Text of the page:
|Maintained by Alberta Ministry of Transportation|
|Length||633.5 km (393.6 mi)|
|West end||Hwy 16 (TCH) at British Columbia border at Yellowhead Pass|
|East end||Hwy 16 (TCH) at Saskatchewan border in Lloydminster|
|Specialized and rural municipalities||Jasper, I.D. No. 12, Yellowhead, Parkland, Strathcona, I.D. No. 13, Lamont, Minburn, Vermilion River|
|Major cities||Spruce Grove, Edmonton, Sherwood Park, Lloydminster|
|Towns||Hinton, Edson, Vegreville, Vermilion|
|Villages||Wabamun, Innisfree, Mannville, Kitscoty|
Alberta Provincial Highway No. 16, commonly referred to as Highway 16, is a major east–west highway in central Alberta, Canada, connecting Jasper to Lloydminster via Edmonton. It forms a portion of the Yellowhead Highway, a major interprovincial route of the Trans-Canada Highway system that stretches from Masset, British Columbia, to Portage la Prairie, Manitoba, near Winnipeg. Highway 16 spans approximately 634 km (394 mi) from Alberta's border with British Columbia in the west to its border with Saskatchewan in the east. As of 2010, all but less than 96 km (60 mi) of the route was divided, with a minimum of two lanes in each direction. It is designated a core route in Canada's National Highway System.
Jasper National Park
British Columbia Highway 16 becomes Alberta Highway 16 as it crosses the Continental Divide and Yellowhead Pass into Alberta, entering Jasper National Park. It travels in an easterly direction through the Municipality of Jasper until it reaches the intersection with Highway 93 (Icefields Parkway) and the west access to the Jasper townsite. East of Highway 93, the highway turns to the north, passes the east access to the Jasper townsite, and continues in a northeast direction along the Athabasca River through Improvement District No. 12. The segment of Highway 16 through Jasper National Park is maintained by the Government of Canada.
Jasper National Park to Edmonton
Upon exiting Jasper National Park, Highway 16 travels through the rural municipalities of Yellowhead County and Parkland County and is maintained by Alberta Transportation until it reaches Edmonton. The highway is a two-lane, undivided highway for 19 km (12 mi) where it becomes a four-lane, divided highway. The highway continues northeast through the Town of Hinton until it reaches the locality of Obed, where it continues east and crosses Obed Summit, the highest point on Yellowhead Highway. The highway passes through the Town of Edson, where the highway splits into parallel one-streets, with eastbound traffic following 2 Avenue and westbound traffic following 4 Avenue. It continues east where it passes by the Hamlets of Niton Junction, Wildwood, Evansburg and Entwistle; through the Hamlet of Gainford and north of Wabamun Lake where it passes by the Summer Village of Seba Beach, Hamlet of Fallis, Hamlet of Wabamun, and Hamlet of Kapasiwin before intersecting Highway 43. The highway intersects Highway 16A (Parkland Highway), which prior to 1997 was part of Highway 16, and passes through the Town of Stony Plain, City of Spruce Grove, and serves as an alternate route into Edmonton. The present alignment bypasses Stony Plain and serves as the northern boundary of Spruce Grove. Highway 16 is part of the CANAMEX Corridor between Highway 43 and its western intersection with Anthony Henday Drive.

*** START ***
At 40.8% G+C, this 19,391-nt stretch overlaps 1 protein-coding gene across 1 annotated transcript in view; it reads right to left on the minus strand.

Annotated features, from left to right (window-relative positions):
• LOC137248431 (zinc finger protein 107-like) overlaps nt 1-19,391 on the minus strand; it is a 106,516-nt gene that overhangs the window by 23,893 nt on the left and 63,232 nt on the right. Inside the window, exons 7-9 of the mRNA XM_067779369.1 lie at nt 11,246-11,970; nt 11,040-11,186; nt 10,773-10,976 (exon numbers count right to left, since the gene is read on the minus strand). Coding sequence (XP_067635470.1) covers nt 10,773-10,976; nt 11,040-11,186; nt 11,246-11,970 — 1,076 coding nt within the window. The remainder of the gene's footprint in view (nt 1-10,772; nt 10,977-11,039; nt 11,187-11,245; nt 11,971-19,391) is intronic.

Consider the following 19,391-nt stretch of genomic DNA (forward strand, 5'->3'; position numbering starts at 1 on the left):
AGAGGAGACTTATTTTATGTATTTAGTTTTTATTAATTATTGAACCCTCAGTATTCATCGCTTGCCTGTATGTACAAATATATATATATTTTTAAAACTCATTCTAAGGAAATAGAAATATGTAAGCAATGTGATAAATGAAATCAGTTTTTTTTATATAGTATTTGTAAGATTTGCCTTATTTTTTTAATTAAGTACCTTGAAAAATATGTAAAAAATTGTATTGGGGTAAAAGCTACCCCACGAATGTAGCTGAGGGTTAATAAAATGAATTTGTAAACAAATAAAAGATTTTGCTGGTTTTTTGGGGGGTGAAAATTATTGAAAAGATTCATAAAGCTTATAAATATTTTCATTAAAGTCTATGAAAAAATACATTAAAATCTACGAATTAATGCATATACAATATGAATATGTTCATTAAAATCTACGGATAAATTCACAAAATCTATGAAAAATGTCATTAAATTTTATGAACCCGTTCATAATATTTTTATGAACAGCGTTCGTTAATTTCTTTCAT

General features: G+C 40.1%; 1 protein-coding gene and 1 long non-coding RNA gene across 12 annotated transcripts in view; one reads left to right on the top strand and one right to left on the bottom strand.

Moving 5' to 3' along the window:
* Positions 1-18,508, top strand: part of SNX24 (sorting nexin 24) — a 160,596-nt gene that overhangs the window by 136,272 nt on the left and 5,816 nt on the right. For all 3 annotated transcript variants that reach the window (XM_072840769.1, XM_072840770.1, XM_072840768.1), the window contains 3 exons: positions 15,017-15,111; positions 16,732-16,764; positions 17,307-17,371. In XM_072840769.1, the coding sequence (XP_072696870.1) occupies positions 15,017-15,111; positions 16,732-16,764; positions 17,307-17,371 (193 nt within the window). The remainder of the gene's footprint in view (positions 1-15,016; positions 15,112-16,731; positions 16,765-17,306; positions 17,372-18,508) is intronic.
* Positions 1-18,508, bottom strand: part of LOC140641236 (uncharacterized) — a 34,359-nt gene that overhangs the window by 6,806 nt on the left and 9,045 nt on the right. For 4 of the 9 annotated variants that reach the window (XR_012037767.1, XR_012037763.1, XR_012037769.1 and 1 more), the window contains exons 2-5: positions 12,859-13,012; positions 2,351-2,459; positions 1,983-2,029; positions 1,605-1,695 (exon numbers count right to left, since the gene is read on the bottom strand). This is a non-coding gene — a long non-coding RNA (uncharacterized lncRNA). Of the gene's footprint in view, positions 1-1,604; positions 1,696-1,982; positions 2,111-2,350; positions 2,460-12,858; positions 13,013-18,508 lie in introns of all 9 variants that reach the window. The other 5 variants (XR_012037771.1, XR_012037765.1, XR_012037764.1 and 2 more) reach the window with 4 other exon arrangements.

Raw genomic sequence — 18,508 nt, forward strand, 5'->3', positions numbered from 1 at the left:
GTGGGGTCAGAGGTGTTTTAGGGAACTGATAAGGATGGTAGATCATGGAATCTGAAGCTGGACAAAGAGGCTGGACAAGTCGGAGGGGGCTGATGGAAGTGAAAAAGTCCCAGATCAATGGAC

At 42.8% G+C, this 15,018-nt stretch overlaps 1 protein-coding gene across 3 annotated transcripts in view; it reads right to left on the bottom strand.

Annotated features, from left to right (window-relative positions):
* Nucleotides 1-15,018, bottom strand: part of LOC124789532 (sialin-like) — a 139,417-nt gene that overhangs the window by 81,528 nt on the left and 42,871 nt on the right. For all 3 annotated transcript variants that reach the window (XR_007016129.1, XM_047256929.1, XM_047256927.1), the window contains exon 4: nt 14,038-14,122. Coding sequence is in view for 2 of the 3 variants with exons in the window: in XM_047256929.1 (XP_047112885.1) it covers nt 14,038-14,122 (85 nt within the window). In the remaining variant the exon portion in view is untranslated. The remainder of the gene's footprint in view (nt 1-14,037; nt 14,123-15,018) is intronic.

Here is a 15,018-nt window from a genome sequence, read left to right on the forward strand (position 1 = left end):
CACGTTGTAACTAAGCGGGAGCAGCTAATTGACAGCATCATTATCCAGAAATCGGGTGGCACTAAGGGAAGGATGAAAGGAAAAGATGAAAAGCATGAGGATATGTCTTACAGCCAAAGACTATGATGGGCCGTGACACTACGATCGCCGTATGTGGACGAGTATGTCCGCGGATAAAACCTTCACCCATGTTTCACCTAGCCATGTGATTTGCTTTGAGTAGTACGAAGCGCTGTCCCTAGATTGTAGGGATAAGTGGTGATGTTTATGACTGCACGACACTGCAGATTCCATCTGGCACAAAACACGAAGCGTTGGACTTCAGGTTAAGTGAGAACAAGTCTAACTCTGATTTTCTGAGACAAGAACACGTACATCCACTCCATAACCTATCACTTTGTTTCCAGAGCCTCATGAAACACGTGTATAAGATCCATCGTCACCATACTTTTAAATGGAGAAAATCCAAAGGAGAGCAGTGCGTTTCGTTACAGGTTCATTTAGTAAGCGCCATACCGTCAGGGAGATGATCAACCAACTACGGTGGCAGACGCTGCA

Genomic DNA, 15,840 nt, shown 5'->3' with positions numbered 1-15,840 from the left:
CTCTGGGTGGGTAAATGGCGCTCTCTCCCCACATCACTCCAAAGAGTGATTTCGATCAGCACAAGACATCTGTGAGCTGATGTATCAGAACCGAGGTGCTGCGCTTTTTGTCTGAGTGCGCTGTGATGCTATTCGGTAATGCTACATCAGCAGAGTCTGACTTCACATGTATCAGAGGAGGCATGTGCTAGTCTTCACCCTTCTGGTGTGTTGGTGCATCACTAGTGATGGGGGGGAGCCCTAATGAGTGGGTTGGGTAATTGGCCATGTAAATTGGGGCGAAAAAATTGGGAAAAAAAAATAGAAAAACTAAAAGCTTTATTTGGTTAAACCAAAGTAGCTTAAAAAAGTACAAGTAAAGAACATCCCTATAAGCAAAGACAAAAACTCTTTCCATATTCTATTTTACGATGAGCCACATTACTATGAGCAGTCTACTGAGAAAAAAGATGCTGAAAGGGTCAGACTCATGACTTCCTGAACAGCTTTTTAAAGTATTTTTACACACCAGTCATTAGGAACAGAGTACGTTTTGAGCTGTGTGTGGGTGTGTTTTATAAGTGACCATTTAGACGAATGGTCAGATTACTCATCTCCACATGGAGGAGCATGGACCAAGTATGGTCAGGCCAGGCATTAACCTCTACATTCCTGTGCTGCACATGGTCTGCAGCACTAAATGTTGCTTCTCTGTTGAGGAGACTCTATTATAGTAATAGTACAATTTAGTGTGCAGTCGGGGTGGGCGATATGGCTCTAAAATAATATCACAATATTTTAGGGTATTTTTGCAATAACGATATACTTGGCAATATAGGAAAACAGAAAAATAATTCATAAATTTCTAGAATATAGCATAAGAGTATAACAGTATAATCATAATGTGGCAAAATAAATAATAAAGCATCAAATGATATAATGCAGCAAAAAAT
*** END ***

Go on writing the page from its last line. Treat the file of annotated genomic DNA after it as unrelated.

Highway 16 passes through Edmonton as a major expressway called Yellowhead Trail, maintained by the City of Edmonton. Most sections of Yellowhead Trail are free-flowing, while a few intersections still exist from 149 Street to 66 Street. The city closed access to Yellowhead Trail from 89 Street in 2019, marking the first milestone of the Freeway Conversion Program.
Edmonton to Lloydminster
Highway 16 exits Edmonton and enters Strathcona County just west of its eastern intersection with Anthony Henday Drive (Highway 216). The highway travels east and serves as the division between Edmonton and the Urban Service Area of Sherwood Park. The highway continues east past the Hamlet of Ardrossan, through Elk Island National Park, and past the Ukrainian Cultural Heritage Village. The highway then passes through the rural municipalities of Lamont County, County of Minburn, and the County of Vermilion River. The highway continues in a general southeast direction by Town of Mundare and the Town of Vegreville, where Highway 16A passes directly through the Vegreville. The highway continues by Hamlet of Lavoy, Hamlet of Ranfurly, Village of Innisfree, Hamlet of Minburn, Village of Mannville, Town of Vermilion, Village of Kitscoty, and Hamlet of Blackfoot. The highway is maintained by Alberta Transportation, with the exception of the segment through Elk Island National Park which is maintained by the Government of Canada. Highway 16 passes through the City of Lloydminster along Ray Nelson Drive (44 Street) and is maintained by the City of Lloydminster. The highway is an arterial street and crosses into Saskatchewan at its intersection with Highway 17 (50 Avenue) where it becomes Saskatchewan Highway 16.